. John Chamberlain, Letters, 1.202; quoted in Akrigg, Southampton, 181. Some years later Southampton arranged to buy the books and manuscripts of the Puritan divine William Crashaw (an alumnus of St. John’s College and a member, like Southampton, of the Virginia Company), which would be donated finally to St. John’s. Stopes noted that Crashaw’s collection contained many “recusants’ books,” which, she imagined, Southampton was glad to save from “spoliation” (374-75). On the large store of Catholic writings (most of them the works of theologians and mystics) that Southampton arranged to have purchased for the Bodleian in 1605, see Gustav Ungerer, “The Earl of Southampton’s Donation to the Bodleian in 1605 and its Spanish Books,” 17-41.
. Akrigg, Southampton, 159.
. See Rowse, Shakespeare’s Southampton, 193. Stopes places the incident in 1604 (Southampton, 286).
. Akrigg, Southampton, 146; Stopes, Southampton, 360-1.
. Stopes, Southampton, 361.
. Stopes, Southampton, 361.
. See the genealogical chart in the previous chapter.
. Devlin, Life of Robert Southwell, 13, 28; CSPD, 1591-4, 404, 484.
. CSPD, 1591-4, 463, 503, 504, 510.
. Morey, Catholic Subjects, 70.
. Morey, Catholic Subjects, 70.
. On the apparent inconsistencies between printed proclamations and the private religious instruction sometimes given individual Catholics as they faced specific kinds of oppression, see Rose, Cases of Conscience; Holmes, Resistance and Compromise; Walsham, Church Papists.
. Coppélia Kahn emphasizes the former in “The Rape in Shakespeare’s Lucrece”: 45-72; Ian Donaldson, the latter in The Rapes of Lucretia, chapter 3. Heather Dubrow’s Captive Victors offers a reading from both perspectives (80-168). Abstractly “political” readings of the poem have not been numerous. For the political emphasis see Kuhl, “Shakespeare’s Rape of Lucrece”; Platt, “The Rape of Lucrece and the Republic for which it Stands.”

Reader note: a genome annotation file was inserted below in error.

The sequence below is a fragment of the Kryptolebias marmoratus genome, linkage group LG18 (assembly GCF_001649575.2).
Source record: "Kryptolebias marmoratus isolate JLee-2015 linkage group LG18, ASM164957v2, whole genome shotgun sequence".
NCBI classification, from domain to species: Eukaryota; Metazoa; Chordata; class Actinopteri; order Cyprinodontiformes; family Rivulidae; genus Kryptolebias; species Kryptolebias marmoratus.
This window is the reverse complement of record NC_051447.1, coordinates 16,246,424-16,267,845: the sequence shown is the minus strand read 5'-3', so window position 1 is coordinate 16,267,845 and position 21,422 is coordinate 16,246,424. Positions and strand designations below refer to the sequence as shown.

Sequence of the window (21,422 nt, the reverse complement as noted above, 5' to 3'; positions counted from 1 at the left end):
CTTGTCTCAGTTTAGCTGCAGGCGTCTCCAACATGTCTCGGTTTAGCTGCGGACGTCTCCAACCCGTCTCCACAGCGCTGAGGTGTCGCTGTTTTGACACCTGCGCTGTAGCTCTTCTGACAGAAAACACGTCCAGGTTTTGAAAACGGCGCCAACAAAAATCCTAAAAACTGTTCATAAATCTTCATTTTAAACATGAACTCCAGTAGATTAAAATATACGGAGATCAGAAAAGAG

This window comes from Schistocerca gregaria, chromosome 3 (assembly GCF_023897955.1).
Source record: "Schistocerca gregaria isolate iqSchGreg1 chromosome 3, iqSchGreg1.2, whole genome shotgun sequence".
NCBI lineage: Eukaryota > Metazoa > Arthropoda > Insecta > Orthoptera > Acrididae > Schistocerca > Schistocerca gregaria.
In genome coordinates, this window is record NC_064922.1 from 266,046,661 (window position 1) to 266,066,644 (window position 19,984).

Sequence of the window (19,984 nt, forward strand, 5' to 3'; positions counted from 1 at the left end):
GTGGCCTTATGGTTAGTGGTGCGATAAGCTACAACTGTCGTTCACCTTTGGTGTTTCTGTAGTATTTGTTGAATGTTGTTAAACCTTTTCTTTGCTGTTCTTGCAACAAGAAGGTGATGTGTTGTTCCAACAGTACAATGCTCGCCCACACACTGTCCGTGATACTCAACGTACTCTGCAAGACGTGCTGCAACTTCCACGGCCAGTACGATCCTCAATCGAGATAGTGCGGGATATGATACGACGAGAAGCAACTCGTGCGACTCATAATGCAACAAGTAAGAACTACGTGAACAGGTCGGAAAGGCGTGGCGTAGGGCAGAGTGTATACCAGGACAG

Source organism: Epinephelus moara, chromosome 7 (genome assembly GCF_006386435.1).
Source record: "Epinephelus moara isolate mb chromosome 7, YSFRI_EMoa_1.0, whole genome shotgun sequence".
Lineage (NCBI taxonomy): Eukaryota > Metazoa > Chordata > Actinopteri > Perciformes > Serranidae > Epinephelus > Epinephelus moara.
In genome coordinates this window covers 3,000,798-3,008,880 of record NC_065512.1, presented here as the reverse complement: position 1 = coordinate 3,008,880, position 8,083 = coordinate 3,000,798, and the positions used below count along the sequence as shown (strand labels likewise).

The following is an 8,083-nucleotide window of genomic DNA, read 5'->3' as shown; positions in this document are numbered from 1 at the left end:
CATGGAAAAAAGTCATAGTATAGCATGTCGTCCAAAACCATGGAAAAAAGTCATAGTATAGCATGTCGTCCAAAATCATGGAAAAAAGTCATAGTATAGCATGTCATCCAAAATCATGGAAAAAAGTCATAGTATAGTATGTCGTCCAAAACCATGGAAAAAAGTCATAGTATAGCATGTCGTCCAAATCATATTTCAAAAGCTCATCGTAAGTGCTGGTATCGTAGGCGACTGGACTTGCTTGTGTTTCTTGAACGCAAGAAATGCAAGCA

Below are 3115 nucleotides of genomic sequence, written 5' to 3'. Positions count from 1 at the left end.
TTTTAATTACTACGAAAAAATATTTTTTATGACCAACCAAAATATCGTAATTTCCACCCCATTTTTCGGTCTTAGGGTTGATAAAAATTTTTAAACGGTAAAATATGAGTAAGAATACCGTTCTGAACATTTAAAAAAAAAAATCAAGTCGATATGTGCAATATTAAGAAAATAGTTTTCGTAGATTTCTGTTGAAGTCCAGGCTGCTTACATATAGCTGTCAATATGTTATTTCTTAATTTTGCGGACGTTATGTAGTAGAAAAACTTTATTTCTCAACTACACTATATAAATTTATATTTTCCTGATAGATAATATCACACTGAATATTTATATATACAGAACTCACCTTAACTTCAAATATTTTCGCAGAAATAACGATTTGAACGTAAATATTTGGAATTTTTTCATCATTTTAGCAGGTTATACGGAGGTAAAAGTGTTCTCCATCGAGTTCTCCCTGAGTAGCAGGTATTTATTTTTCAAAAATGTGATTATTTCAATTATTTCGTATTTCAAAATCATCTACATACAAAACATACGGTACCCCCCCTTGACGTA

. The extremes of praise and blame can be seen in Richard Levin’s survey of ingenuous and ironic readings of Lucrece’s character: “The Ironic Reading of ‘The Rape of Lucrece’ and the Problem of External Evidence.”
. Donaldson, The Rapes of Lucretia, 40-6.
. See The City of God, 1.19.
. Donaldson, The Rapes of Lucretia, 45.
. Donaldson, The Rapes of Lucretia, 44.
. Quoted from a copy of the first edition of Heywood’s play, now in the British Library, by Levin, 89n.
The author of lyfe hanging upon the Crosse This brief abridgement of my will I make:
made his will allotting to everyone workes of My soul and body to the skies and ground,
pietye, to his Apostles persecution, to the My resolution, husband, do thou take,
Jewes his bodye, to his father his soule. . . , Mine honor be the knife’s that makes my
to the repentante Christians he commended wound. . . .
the Crosse; 100r: abridged
. Painter translates: “‘But it is my bodye onely that is violated, my minde God knoweth is guiltles, whereof my death shalbe witnesse. . . .’ Then every one of them gave her their faith, and comforted the pensive and languishing lady, imputing the offence to the authour and doer of the same, affirming that her bodye was polluted, and not her minde, and where consent was not, there the crime was absente. Whereunto shee added: ‘...As for my part, though I cleare my selfe of the offence, my body shall feele the punishment; for no unchast or ill woman shall hereafter impute no dishonest act to Lucrece.’” (Bullough, 1.198.) In Livy, Lucretia never doubts her mind’s integrity, agreeing with the men who try to comfort her. Shakespeare’s heroine says “No” to the words of assurance, a victim of the history of her mental distress, in which she was never perfectly sure about her purity. Lucretia declares her mind pure. Lucrece, having doubted, then declares: “Immaculate and spotless is my mind”; but then the declaration becomes a set of questions: “May my pure mind with the foul act dispense . . . ? May any terms acquit me from this chance?”